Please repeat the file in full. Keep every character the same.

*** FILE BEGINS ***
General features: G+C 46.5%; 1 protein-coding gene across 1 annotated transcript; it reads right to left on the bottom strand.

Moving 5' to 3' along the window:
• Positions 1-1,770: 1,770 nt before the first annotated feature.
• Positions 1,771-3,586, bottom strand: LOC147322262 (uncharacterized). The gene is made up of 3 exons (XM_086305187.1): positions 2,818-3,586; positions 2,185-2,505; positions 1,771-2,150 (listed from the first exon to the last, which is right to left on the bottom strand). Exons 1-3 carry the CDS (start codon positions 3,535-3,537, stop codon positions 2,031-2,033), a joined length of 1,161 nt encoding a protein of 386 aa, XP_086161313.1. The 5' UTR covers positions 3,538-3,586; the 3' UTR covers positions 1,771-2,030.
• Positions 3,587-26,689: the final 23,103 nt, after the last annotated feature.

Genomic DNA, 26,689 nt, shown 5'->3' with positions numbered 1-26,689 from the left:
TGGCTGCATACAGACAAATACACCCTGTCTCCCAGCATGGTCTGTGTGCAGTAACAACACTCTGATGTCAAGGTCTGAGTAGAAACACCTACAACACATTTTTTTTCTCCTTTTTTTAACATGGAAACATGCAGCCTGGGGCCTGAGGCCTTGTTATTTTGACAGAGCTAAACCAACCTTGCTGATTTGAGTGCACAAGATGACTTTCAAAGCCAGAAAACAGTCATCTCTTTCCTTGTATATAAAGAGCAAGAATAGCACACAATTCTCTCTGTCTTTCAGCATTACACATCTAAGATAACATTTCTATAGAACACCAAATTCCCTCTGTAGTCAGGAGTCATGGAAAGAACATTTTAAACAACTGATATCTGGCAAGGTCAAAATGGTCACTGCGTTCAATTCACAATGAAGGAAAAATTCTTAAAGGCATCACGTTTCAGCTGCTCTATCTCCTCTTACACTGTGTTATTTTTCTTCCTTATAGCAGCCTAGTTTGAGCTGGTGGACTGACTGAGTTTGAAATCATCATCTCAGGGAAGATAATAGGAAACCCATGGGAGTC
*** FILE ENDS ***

General features: G+C 46.5%; 1 protein-coding gene across 1 annotated transcript; it reads right to left on the bottom strand.

Moving 5' to 3' along the window:
• Positions 1-1,770: 1,770 nt before the first annotated feature.
• Positions 1,771-3,586, bottom strand: LOC147322262 (uncharacterized). The gene is made up of 3 exons (XM_086305187.1): positions 2,818-3,586; positions 2,185-2,505; positions 1,771-2,150 (listed from the first exon to the last, which is right to left on the bottom strand). Exons 1-3 carry the CDS (start codon positions 3,535-3,537, stop codon positions 2,031-2,033), a joined length of 1,161 nt encoding a protein of 386 aa, XP_086161313.1. The 5' UTR covers positions 3,538-3,586; the 3' UTR covers positions 1,771-2,030.
• Positions 3,587-26,689: the final 23,103 nt, after the last annotated feature.

Genomic DNA, 26,689 nt, shown 5'->3' with positions numbered 1-26,689 from the left:
TGGCTGCATACAGACAAATACACCCTGTCTCCCAGCATGGTCTGTGTGCAGTAACAACACTCTGATGTCAAGGTCTGAGTAGAAACACCTACAACACATTTTTTTTCTCCTTTTTTTAACATGGAAACATGCAGCCTGGGGCCTGAGGCCTTGTTATTTTGACAGAGCTAAACCAACCTTGCTGATTTGAGTGCACAAGATGACTTTCAAAGCCAGAAAACAGTCATCTCTTTCCTTGTATATAAAGAGCAAGAATAGCACACAATTCTCTCTGTCTTTCAGCATTACACATCTAAGATAACATTTCTATAGAACACCAAATTCCCTCTGTAGTCAGGAGTCATGGAAAGAACATTTTAAACAACTGATATCTGGCAAGGTCAAAATGGTCACTGCGTTCAATTCACAATGAAGGAAAAATTCTTAAAGGCATCACGTTTCAGCTGCTCTATCTCCTCTTACACTGTGTTATTTTTCTTCCTTATAGCAGCCTAGTTTGAGCTGGTGGACTGACTGAGTTTGAAATCATCATCTCAGGGAAGATAATAGGAAACCCATGGGAGTC